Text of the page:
This entry in my "Kandinsky Anew" series is for setting the record straight on poisonous gossip about Kandinsky's supposed
anti-Semitism—a claim that persists in the Kandinsky universe in spite of every fact to the contrary. The accusation has proliferated from an apparently deliberate
misreading of agonizing letters exchanged by Kandinsky and Arnold Schoenberg, who was Jewish, during a miserable chapter in their close friendship—a rift brought about by
the notorious Alma Mahler. I will let Jelena Hahl-Fontaine, one of the world's most distinguished Kandinsky scholars, tell in her inimitable way the story of the rich
As for the "notorious Alma": Socialite Alma Schindler Mahler makes appearances in many accounts by and of her contemporaries, both because
she had so many affairs while married and not, and because she was so awful. Indeed, her awfulness is a boon for historians, who can count on her malevolence to liven up any
plodding narrative. For her 2010 article in The Guardian, Sarah Connelly chose for her title the phrase familiar to many, "The Alma Problem,"and refers to her
as "a very intriguing monster." Alma was apparently gifted as a composer; indeed, Connolly sang her songs with the London Philhamonic Orchestra. But Alma is
hardly known for her talent, which pales before her legendary roguery. Connolly sums up the ways so many described Alma:
Pathological cruelty, antisemitism, vanity and a sense that the world owed Alma Maria Schindler something in token for her brilliance and beauty
were some of the traits her admirers and enemies alike recognised in Alma, traits also shared by her hero, Richard Wagner.
In the memoirs of Nobel Prize winning writer Elias Canetti, he recounted a visit with Alma, during which he met her young daughter by
Bauhaus founder Gropius, Manon, (Canetti would have a brief affair with Manon). Explaining Manon's widely acknowledged beauty, Canetti quoted Alma as having said:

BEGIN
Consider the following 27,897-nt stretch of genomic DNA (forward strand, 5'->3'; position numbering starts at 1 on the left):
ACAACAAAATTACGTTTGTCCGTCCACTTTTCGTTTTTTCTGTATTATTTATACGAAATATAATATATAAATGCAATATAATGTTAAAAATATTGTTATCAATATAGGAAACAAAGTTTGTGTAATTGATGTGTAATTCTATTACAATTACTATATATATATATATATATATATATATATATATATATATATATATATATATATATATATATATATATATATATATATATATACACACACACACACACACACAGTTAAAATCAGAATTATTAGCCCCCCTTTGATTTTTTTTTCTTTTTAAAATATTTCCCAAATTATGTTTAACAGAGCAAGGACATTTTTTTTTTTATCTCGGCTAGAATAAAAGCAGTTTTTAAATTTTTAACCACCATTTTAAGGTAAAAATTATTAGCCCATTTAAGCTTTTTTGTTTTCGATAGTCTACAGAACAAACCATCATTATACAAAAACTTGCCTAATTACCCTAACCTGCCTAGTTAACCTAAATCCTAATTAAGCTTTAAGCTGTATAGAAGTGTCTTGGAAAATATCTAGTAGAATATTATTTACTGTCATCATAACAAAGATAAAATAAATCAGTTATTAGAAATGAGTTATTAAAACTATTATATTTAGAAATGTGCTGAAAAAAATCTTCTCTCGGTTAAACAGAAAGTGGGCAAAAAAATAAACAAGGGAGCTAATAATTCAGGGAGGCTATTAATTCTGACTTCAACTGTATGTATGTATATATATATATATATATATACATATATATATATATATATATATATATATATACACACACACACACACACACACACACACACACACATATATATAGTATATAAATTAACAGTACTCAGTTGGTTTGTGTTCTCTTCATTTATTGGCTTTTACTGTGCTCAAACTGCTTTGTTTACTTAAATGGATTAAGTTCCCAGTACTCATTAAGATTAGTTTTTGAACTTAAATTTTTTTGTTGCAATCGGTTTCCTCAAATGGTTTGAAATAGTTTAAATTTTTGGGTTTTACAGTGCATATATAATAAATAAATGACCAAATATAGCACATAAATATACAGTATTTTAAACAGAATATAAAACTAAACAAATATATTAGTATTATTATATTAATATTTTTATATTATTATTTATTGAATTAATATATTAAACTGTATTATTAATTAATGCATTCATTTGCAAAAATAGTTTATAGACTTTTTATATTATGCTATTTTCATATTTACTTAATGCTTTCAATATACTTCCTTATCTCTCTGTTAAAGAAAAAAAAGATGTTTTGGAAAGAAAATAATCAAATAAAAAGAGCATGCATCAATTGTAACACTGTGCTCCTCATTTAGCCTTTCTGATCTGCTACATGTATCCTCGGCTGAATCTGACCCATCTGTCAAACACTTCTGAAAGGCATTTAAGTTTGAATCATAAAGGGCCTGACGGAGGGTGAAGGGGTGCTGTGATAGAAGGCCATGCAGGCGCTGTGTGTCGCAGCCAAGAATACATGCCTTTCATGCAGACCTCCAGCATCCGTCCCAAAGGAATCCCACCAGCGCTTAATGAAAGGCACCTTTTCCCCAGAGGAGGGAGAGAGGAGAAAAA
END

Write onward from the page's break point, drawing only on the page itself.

Did you ever see Gropius? A big handsome man. The true Aryan type. The only man who was racially suited to me. All the others who fell in love
with me were little Jews. Like Mahler. The fact is, I go for both kinds.
For a striking contrast in tone, we have a long reply by Kandinsky to a letter from Schoenberg in 1936, many years after maddeningly distorted
statements have continued to proclaim that their friendship was over. With Kandinsky in Paris and Schoenberg in Los Angeles, the two had kept track of each other through a
mutual contact in Los Angeles, Galka Scheyer—Kandinsky asking after Schoenberg's concerts and Schoenberg wanting to see Scheyer's Kandinsky exhibition in L.A. Schoenberg
had apparently asked if Kandinsky would be coming to America:
Do you still remember, dear Mr. Schoenberg, how we met—I arrived on the steamer wearing short lederhosen and saw a black and white
graphic—you were dressed completely in white and only your face was deeply tanned. And later the summer in Murnau? All our contemporaries from that time sigh deeply when
they remember that vanished epoch and say: 'That was a beautiful time.' And it really was beautiful, more than beautiful. […] Yes, it would be lovely to come to
America, even if only for a visit.
Kandinsky and Schoenberg exchanged
these photos soon after they met.
Defending Kandinsky and Schoenberg:
On Letters and Gossip
At first I just could not believe it, and now I am beyond outrage! Someone either
illiterate or simply full of hatred took half a sentence out of context from Kandinsky's letter to Arnold Schoenberg, Kandinsky's admired and beloved
friend. And now this half-sentence circulates, slandering Kandinsky, compromising the image of one of the most tolerant, honest and warm-hearted of artists.
In 1980, I published the important Kandinsky-Schoenberg correspondence,
which began in January of 1911. It showed clearly the mutual esteem of these two great innovators: they were the creators of abstraction and atonality; they
both experimented with new forms of theatre, simultaneously but independently of each other; they discussed the possibilities for the synthesis of different art
forms. Very early on, mutual trust and a real friendship developed between them. Both personalities are so positive, so likeable, that it was a pleasure for me
to get well acquainted with them for my book, including by deciphering their quite "individualistic" handwriting, then finding and adding all the materials to
support what they discussed in their letters.
The book is not hard to find for anyone with a sincere interest in knowing about
their friendship: the 1980 German original was condensed in 2004; it has been in English since 1984 (trans. John Crawford), and is also in French, Italian,
Japanese, and Korean; in 2017, a large Russian edition finally appeared.